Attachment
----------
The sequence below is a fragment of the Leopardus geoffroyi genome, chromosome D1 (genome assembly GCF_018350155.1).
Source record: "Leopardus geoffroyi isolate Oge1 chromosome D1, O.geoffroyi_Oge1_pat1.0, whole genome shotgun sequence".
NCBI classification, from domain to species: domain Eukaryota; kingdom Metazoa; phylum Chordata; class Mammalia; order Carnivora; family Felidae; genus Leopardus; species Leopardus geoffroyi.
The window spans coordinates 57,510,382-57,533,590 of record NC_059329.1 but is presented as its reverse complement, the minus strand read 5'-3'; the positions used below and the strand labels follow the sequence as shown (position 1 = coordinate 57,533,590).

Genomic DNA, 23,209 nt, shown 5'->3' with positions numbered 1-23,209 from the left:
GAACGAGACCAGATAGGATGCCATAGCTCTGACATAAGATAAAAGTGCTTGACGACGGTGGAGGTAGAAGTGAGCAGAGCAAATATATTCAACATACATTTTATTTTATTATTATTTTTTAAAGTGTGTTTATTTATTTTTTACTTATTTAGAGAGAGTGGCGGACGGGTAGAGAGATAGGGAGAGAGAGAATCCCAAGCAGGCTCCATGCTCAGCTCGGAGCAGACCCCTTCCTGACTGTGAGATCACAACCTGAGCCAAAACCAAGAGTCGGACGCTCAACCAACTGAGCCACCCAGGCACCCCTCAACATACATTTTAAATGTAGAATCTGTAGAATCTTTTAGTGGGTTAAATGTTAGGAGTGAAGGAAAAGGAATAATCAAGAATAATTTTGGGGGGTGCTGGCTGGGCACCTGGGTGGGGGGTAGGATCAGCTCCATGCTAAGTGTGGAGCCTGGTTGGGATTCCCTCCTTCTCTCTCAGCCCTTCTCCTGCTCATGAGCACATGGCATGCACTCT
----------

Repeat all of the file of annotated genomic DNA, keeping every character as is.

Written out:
The sequence below is a fragment of the Leopardus geoffroyi genome, chromosome D1 (genome assembly GCF_018350155.1).
Source record: "Leopardus geoffroyi isolate Oge1 chromosome D1, O.geoffroyi_Oge1_pat1.0, whole genome shotgun sequence".
NCBI classification, from domain to species: domain Eukaryota; kingdom Metazoa; phylum Chordata; class Mammalia; order Carnivora; family Felidae; genus Leopardus; species Leopardus geoffroyi.
The window spans coordinates 57,510,382-57,533,590 of record NC_059329.1 but is presented as its reverse complement, the minus strand read 5'-3'; the positions used below and the strand labels follow the sequence as shown (position 1 = coordinate 57,533,590).

Genomic DNA, 23,209 nt, shown 5'->3' with positions numbered 1-23,209 from the left:
GAACGAGACCAGATAGGATGCCATAGCTCTGACATAAGATAAAAGTGCTTGACGACGGTGGAGGTAGAAGTGAGCAGAGCAAATATATTCAACATACATTTTATTTTATTATTATTTTTTAAAGTGTGTTTATTTATTTTTTACTTATTTAGAGAGAGTGGCGGACGGGTAGAGAGATAGGGAGAGAGAGAATCCCAAGCAGGCTCCATGCTCAGCTCGGAGCAGACCCCTTCCTGACTGTGAGATCACAACCTGAGCCAAAACCAAGAGTCGGACGCTCAACCAACTGAGCCACCCAGGCACCCCTCAACATACATTTTAAATGTAGAATCTGTAGAATCTTTTAGTGGGTTAAATGTTAGGAGTGAAGGAAAAGGAATAATCAAGAATAATTTTGGGGGGTGCTGGCTGGGCACCTGGGTGGGGGGTAGGATCAGCTCCATGCTAAGTGTGGAGCCTGGTTGGGATTCCCTCCTTCTCTCTCAGCCCTTCTCCTGCTCATGAGCACATGGCATGCACTCT